CHARLESTON, W.Va. (WSAZ) – Emergency officials in Kanawha County talked Friday about how to be better prepared if another massively punishing round of severe weather hits.
The event at the Charleston Civic Center came one day shy of last year’s derecho that knocked out power to more than 600,000 customers in West Virginia.
Three people were killed.
Officials talked Friday about what they and the public can do to be better prepared next time.
Last year, nursing home patients had to be sent to shelters after the power went out. Officials are strongly urging nursing homes to be equipped with emergency backup generators.
Charleston Fire Department Deputy Chief Bob Sharp says they’re now better prepared to help people who need oxygen.
"(Last year) we gave out all the oxygen we had,” Sharp said. “It was very difficult; everyone was running out of oxygen, so we looked. And since then, liquid oxygen, there's plenty liquid oxygen to use, but we didn't have the equipment to utilize that."
They've also been recruiting more volunteers to be ready to man emergency shelters.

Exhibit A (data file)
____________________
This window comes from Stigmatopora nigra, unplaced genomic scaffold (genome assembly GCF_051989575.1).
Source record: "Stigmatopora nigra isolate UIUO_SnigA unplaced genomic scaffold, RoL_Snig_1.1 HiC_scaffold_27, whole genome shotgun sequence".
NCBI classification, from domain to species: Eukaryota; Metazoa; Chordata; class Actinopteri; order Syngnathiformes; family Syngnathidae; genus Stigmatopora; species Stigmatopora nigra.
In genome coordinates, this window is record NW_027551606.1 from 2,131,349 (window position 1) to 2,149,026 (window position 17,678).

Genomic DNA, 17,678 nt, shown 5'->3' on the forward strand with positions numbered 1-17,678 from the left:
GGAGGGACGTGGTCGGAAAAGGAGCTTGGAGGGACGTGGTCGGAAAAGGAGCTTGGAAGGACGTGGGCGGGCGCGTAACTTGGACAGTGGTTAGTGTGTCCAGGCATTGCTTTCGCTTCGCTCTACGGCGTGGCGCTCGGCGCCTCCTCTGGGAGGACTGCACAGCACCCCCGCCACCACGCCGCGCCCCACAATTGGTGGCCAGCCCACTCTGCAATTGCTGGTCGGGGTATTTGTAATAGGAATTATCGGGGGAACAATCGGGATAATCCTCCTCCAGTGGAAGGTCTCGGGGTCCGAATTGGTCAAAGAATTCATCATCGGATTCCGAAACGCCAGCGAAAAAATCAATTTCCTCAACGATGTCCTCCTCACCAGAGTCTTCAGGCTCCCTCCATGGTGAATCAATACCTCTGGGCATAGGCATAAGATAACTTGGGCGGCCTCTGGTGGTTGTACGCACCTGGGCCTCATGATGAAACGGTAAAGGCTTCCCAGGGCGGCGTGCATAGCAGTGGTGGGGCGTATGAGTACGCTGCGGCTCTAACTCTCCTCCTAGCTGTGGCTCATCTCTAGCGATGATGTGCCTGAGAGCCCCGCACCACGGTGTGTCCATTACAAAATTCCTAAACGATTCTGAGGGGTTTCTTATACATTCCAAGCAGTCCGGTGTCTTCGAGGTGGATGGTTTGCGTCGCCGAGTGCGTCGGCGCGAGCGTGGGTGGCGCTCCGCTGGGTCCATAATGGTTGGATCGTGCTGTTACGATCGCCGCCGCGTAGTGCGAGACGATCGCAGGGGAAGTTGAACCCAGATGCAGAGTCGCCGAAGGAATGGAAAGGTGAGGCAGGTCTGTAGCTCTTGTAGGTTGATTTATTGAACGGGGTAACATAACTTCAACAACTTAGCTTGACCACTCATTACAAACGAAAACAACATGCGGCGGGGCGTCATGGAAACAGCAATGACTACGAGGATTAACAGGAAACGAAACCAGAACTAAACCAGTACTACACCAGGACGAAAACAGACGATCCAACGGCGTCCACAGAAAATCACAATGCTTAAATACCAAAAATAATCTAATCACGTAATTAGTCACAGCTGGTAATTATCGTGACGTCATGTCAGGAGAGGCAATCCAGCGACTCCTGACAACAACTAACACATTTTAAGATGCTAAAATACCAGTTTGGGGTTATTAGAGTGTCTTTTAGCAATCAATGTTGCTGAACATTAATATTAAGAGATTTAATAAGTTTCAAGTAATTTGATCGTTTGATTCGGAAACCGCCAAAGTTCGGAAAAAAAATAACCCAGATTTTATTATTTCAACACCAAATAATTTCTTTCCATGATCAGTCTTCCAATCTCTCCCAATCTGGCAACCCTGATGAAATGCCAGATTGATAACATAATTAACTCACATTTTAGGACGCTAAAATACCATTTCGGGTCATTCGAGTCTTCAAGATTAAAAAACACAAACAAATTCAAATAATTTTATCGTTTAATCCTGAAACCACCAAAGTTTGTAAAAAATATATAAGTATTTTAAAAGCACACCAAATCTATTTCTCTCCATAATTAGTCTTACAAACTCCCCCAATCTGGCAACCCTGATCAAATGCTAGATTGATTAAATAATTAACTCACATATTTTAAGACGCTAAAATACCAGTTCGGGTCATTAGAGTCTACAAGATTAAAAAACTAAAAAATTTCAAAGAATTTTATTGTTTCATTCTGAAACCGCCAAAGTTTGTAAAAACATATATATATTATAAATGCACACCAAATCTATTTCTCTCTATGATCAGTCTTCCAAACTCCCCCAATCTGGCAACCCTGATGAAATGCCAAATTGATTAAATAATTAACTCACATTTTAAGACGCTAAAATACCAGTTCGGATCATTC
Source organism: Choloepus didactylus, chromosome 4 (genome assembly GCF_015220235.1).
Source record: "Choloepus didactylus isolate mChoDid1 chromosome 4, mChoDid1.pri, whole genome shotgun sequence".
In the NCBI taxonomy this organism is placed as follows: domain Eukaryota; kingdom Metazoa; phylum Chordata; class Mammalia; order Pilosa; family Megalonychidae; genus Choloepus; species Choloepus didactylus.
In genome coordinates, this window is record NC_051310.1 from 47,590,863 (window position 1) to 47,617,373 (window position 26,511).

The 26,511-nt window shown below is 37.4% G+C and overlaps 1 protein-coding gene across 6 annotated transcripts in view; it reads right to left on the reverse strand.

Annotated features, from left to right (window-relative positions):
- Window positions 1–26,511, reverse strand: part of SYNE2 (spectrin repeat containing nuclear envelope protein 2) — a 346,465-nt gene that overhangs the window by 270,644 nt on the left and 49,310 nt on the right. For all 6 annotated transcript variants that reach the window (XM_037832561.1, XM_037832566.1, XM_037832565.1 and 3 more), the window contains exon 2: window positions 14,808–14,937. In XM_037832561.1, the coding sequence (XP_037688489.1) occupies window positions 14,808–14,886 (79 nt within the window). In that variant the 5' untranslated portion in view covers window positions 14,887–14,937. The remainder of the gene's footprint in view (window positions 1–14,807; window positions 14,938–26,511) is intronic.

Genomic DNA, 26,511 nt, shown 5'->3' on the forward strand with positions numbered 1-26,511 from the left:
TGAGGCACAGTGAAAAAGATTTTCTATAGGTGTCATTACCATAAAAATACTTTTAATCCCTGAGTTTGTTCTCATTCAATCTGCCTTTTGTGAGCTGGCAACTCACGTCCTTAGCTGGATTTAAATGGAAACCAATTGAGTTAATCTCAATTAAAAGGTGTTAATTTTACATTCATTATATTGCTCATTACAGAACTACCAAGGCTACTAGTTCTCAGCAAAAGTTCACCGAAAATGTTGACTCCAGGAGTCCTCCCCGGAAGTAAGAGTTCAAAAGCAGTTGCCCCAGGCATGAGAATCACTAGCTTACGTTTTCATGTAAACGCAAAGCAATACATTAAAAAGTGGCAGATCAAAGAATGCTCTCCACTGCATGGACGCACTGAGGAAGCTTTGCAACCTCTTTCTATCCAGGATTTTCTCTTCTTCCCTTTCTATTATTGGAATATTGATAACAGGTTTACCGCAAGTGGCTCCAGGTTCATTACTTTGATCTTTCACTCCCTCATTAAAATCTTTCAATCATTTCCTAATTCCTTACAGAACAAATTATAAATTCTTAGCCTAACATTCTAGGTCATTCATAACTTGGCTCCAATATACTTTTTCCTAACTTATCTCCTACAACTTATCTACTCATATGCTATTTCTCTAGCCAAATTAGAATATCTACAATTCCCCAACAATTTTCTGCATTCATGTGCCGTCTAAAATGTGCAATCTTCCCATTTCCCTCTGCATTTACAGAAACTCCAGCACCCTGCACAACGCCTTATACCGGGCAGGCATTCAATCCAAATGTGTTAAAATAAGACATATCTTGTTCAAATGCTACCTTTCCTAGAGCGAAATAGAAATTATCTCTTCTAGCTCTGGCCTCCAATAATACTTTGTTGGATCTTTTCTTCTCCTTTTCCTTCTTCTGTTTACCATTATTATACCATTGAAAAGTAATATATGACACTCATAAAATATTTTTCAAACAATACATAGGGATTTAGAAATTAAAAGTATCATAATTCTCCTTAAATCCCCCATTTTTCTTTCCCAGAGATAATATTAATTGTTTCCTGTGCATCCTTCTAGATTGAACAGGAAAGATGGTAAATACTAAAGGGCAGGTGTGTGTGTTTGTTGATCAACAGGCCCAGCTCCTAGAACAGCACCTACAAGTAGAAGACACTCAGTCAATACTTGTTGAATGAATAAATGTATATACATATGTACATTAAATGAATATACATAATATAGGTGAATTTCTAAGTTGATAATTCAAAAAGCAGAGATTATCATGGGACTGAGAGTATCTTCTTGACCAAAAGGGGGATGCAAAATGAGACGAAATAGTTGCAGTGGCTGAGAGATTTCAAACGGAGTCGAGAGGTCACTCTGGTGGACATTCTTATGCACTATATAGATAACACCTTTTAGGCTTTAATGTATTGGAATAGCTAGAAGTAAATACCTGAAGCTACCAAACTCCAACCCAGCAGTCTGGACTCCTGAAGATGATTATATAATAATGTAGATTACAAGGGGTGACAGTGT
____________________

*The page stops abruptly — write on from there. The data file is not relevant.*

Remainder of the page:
"We try to do more training with our emergency operations centers to be better prepared to give services we can to the citizens and get each person prepared," Sharp said.
Dr. Rahul Gupta with the Kanawha-Charleston Health Department says the more prepared people are in their own homes, the faster emergency responders can help those severe weather has hit hardest.
"The more prepared people are, the less resources will be put on non-emergency emergencies, and more focus can be put on trying to save people's lives," Gupta said.
Officials say you should have flashlights and a radio, keep a list of your medications, and you should have at least three days worth of supplies, canned food and water in your home.